NEW YORK – A small plane carrying New York Yankees pitcher Cory Lidle crashed into a 50-story luxury condo building on Manhattan's Upper East Side Wednesday, killing Lidle and an instructor, igniting a raging fire and initially trapping people on the floors above the point of impact.
Twenty-one people, including six firefighters, were injured, officials said. Miraculously, nobody inside the building was killed.
Yankees owner George Steinbrenner confirmed in a statement that Lidle, 34, had died in the crash, leaving behind a wife and a 6-year-old son.
"This is a terrible and shocking tragedy that has stunned the entire Yankees organization. I offer my deepest condolences and prayers to his wife Melanie, and son Christopher, on their enormous loss," Steinbrenner said in a statement issued through his publicity officer.
It wasn't clear whether Lidle — who got his flying license during last year's off-season — was at the controls of the single-engine aircraft, a four-seat Cirrus SR20 registered to him, on Wednesday.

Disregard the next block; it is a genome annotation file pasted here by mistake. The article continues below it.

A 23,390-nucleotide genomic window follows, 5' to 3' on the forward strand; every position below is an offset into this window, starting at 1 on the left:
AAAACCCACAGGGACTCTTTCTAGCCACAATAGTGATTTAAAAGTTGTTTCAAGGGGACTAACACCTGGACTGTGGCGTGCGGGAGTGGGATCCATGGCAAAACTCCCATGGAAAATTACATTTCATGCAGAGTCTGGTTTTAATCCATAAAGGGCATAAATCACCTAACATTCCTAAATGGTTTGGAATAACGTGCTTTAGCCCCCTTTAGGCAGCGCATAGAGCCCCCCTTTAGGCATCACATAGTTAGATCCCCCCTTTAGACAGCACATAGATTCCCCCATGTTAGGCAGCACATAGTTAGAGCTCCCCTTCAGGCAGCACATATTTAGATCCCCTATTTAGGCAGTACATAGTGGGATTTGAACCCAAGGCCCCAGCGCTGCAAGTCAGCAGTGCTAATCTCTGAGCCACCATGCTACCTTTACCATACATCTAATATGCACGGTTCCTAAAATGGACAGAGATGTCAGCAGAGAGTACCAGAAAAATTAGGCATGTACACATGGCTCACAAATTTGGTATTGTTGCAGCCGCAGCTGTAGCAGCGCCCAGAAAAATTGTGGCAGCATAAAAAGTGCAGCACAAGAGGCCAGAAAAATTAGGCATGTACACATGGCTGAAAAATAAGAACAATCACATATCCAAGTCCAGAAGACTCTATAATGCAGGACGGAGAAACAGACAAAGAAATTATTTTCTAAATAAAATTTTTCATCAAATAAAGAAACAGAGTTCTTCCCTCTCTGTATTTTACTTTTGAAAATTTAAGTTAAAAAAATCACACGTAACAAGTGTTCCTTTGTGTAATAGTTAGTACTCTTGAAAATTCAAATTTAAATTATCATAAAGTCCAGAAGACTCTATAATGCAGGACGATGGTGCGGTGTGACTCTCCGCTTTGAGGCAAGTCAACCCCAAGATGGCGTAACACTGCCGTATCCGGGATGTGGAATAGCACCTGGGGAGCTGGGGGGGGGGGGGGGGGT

The pitcher's passport was found at the accident site, said law enforcement officials, speaking on condition of anonymity. The plane issued a distress call before it came through a hazy, cloudy sky and struck the red-brick high-rise building, called The Belaire, with a loud bang.
The Federal Aviation Administration said it was too early to determine what might have caused the crash.
The accident came just four days after the Yankees' embarrassingly quick elimination from the playoffs, during which Lidle had been relegated to the bullpen. In recent days, Lidle had taken abuse from fans on sports talk radio for saying the team was unprepared.
New York City Police Department officials and the New York City Medical Examiner said two people were confirmed dead, despite other reports of four killed. Nearby New York Presbyterian said they admitted 10 people with injuries, six of them firefighters. Officials there said one person was dead on arrival.